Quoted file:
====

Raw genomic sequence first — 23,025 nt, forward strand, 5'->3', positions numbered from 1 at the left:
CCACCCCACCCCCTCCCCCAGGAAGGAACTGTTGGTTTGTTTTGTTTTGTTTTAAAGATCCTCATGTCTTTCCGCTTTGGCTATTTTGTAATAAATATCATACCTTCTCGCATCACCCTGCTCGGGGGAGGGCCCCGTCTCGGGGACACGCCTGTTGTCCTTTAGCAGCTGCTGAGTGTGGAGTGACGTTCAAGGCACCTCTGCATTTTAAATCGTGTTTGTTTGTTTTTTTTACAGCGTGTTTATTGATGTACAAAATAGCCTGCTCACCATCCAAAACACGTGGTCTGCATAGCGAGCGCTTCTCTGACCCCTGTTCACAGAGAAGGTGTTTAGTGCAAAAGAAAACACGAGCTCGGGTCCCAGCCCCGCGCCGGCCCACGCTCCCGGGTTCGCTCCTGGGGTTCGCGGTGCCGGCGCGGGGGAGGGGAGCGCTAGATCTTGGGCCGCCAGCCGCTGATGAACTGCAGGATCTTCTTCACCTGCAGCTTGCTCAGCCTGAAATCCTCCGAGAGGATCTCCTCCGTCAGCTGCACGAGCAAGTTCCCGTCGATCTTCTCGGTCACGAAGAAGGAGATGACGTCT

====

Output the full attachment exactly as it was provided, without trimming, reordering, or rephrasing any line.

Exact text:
Raw genomic sequence first — 23,025 nt, forward strand, 5'->3', positions numbered from 1 at the left:
CCACCCCACCCCCTCCCCCAGGAAGGAACTGTTGGTTTGTTTTGTTTTGTTTTAAAGATCCTCATGTCTTTCCGCTTTGGCTATTTTGTAATAAATATCATACCTTCTCGCATCACCCTGCTCGGGGGAGGGCCCCGTCTCGGGGACACGCCTGTTGTCCTTTAGCAGCTGCTGAGTGTGGAGTGACGTTCAAGGCACCTCTGCATTTTAAATCGTGTTTGTTTGTTTTTTTTACAGCGTGTTTATTGATGTACAAAATAGCCTGCTCACCATCCAAAACACGTGGTCTGCATAGCGAGCGCTTCTCTGACCCCTGTTCACAGAGAAGGTGTTTAGTGCAAAAGAAAACACGAGCTCGGGTCCCAGCCCCGCGCCGGCCCACGCTCCCGGGTTCGCTCCTGGGGTTCGCGGTGCCGGCGCGGGGGAGGGGAGCGCTAGATCTTGGGCCGCCAGCCGCTGATGAACTGCAGGATCTTCTTCACCTGCAGCTTGCTCAGCCTGAAATCCTCCGAGAGGATCTCCTCCGTCAGCTGCACGAGCAAGTTCCCGTCGATCTTCTCGGTCACGAAGAAGGAGATGACGTCT